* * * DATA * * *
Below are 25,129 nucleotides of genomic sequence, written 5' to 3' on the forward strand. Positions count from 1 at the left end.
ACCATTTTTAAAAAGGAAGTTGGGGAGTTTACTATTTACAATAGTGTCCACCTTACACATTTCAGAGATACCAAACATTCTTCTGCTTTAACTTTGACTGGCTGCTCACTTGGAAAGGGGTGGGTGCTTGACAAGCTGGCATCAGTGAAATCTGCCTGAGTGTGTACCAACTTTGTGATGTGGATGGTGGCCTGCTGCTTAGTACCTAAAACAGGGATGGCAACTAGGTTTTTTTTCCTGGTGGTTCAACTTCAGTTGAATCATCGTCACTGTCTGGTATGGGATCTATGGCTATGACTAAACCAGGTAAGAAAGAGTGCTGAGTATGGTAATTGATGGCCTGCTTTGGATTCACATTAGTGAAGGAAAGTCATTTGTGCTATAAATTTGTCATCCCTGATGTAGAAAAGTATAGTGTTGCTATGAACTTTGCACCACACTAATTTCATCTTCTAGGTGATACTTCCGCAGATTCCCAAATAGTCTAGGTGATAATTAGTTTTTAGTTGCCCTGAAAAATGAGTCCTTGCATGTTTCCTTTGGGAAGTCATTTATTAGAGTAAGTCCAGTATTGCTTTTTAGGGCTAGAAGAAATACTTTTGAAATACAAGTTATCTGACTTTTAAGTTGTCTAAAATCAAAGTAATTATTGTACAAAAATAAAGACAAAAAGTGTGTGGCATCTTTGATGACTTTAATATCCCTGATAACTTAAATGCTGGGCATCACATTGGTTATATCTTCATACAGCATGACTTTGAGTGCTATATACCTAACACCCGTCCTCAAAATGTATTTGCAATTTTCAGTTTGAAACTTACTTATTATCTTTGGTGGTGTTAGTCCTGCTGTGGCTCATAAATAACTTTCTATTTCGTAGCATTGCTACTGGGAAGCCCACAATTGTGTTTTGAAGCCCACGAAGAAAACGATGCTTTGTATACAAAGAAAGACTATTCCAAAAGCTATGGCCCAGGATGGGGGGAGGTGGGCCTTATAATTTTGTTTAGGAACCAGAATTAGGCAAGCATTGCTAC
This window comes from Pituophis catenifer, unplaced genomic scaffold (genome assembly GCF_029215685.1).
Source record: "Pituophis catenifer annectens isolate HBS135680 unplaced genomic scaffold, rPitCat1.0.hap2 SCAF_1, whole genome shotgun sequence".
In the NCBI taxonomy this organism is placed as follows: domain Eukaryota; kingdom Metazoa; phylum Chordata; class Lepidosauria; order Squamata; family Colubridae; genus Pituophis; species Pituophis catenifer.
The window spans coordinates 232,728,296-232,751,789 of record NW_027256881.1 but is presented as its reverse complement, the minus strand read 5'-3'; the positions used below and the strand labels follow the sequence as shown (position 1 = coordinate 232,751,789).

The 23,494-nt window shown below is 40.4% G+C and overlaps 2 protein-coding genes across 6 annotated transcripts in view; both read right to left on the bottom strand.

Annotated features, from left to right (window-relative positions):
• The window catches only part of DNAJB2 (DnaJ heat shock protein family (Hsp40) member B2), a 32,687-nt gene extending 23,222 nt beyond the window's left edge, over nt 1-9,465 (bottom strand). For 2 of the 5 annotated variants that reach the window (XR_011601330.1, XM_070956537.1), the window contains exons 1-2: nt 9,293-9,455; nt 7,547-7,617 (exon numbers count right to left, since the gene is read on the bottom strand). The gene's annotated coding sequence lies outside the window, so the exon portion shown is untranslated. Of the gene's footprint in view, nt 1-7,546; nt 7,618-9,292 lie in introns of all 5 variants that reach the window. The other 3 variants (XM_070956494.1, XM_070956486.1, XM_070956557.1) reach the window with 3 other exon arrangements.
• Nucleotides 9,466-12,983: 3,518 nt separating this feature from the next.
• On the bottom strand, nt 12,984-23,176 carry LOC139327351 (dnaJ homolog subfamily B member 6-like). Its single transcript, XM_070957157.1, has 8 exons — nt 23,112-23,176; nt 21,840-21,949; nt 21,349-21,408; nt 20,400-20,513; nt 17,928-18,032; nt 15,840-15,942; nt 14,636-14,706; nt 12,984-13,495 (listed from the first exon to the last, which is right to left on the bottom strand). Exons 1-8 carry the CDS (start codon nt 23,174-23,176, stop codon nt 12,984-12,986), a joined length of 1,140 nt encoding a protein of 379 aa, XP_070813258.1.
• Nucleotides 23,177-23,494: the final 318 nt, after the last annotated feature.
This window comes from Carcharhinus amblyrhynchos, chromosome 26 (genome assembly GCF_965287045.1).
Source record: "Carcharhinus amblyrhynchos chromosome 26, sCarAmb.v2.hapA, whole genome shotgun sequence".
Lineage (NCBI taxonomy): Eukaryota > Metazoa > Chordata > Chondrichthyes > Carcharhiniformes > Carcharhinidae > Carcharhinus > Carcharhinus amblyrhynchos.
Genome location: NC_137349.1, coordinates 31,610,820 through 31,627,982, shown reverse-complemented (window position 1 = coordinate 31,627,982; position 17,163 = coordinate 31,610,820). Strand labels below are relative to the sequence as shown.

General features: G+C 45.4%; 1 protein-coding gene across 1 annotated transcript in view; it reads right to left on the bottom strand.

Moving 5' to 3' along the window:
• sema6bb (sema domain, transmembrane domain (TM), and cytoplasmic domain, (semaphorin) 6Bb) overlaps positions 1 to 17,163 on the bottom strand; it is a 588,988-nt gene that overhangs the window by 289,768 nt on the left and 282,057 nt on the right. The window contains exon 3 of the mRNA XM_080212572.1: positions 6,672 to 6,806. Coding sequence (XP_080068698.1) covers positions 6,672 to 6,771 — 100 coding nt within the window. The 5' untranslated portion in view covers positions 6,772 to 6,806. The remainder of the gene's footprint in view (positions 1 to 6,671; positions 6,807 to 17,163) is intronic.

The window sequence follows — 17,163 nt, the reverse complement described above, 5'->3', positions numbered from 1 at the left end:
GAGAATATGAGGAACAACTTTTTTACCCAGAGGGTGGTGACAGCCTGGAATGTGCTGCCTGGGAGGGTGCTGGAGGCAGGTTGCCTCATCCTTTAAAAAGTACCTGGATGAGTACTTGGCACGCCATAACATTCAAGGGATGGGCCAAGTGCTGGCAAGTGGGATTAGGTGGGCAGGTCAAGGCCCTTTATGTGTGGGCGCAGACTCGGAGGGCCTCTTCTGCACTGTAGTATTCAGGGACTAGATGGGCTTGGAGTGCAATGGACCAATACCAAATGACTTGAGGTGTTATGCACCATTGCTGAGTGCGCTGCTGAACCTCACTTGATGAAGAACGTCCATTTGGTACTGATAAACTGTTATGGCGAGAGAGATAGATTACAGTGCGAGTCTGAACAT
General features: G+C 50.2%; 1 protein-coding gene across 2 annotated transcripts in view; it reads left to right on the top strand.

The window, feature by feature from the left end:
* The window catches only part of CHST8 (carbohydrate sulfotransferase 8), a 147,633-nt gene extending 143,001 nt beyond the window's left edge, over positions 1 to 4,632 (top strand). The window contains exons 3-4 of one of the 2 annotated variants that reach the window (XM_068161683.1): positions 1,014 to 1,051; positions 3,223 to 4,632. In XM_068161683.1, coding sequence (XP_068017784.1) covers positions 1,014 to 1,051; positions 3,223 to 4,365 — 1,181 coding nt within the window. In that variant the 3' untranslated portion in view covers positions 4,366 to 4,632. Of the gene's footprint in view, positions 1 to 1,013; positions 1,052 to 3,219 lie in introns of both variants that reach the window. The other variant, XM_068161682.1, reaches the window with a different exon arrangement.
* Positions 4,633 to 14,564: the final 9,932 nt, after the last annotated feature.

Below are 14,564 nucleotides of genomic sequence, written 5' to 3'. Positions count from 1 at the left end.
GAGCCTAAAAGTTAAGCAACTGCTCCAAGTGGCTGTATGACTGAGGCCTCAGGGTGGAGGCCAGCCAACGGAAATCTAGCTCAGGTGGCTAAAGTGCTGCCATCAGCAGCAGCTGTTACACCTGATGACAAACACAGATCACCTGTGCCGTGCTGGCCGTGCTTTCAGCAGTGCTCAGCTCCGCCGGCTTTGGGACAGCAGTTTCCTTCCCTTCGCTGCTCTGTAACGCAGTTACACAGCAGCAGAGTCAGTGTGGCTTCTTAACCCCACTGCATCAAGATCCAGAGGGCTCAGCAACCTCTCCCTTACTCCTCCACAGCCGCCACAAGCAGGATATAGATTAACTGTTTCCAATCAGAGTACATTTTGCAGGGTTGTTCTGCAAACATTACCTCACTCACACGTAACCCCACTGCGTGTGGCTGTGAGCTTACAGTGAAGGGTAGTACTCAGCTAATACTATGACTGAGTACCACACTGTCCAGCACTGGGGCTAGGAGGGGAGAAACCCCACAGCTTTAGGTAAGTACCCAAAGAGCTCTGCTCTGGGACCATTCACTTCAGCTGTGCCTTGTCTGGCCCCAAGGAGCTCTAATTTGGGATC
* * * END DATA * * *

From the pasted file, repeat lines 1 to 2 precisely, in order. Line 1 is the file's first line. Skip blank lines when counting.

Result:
Below are 25,129 nucleotides of genomic sequence, written 5' to 3' on the forward strand. Positions count from 1 at the left end.
ACCATTTTTAAAAAGGAAGTTGGGGAGTTTACTATTTACAATAGTGTCCACCTTACACATTTCAGAGATACCAAACATTCTTCTGCTTTAACTTTGACTGGCTGCTCACTTGGAAAGGGGTGGGTGCTTGACAAGCTGGCATCAGTGAAATCTGCCTGAGTGTGTACCAACTTTGTGATGTGGATGGTGGCCTGCTGCTTAGTACCTAAAACAGGGATGGCAACTAGGTTTTTTTTCCTGGTGGTTCAACTTCAGTTGAATCATCGTCACTGTCTGGTATGGGATCTATGGCTATGACTAAACCAGGTAAGAAAGAGTGCTGAGTATGGTAATTGATGGCCTGCTTTGGATTCACATTAGTGAAGGAAAGTCATTTGTGCTATAAATTTGTCATCCCTGATGTAGAAAAGTATAGTGTTGCTATGAACTTTGCACCACACTAATTTCATCTTCTAGGTGATACTTCCGCAGATTCCCAAATAGTCTAGGTGATAATTAGTTTTTAGTTGCCCTGAAAAATGAGTCCTTGCATGTTTCCTTTGGGAAGTCATTTATTAGAGTAAGTCCAGTATTGCTTTTTAGGGCTAGAAGAAATACTTTTGAAATACAAGTTATCTGACTTTTAAGTTGTCTAAAATCAAAGTAATTATTGTACAAAAATAAAGACAAAAAGTGTGTGGCATCTTTGATGACTTTAATATCCCTGATAACTTAAATGCTGGGCATCACATTGGTTATATCTTCATACAGCATGACTTTGAGTGCTATATACCTAACACCCGTCCTCAAAATGTATTTGCAATTTTCAGTTTGAAACTTACTTATTATCTTTGGTGGTGTTAGTCCTGCTGTGGCTCATAAATAACTTTCTATTTCGTAGCATTGCTACTGGGAAGCCCACAATTGTGTTTTGAAGCCCACGAAGAAAACGATGCTTTGTATACAAAGAAAGACTATTCCAAAAGCTATGGCCCAGGATGGGGGGAGGTGGGCCTTATAATTTTGTTTAGGAACCAGAATTAGGCAAGCATTGCTAC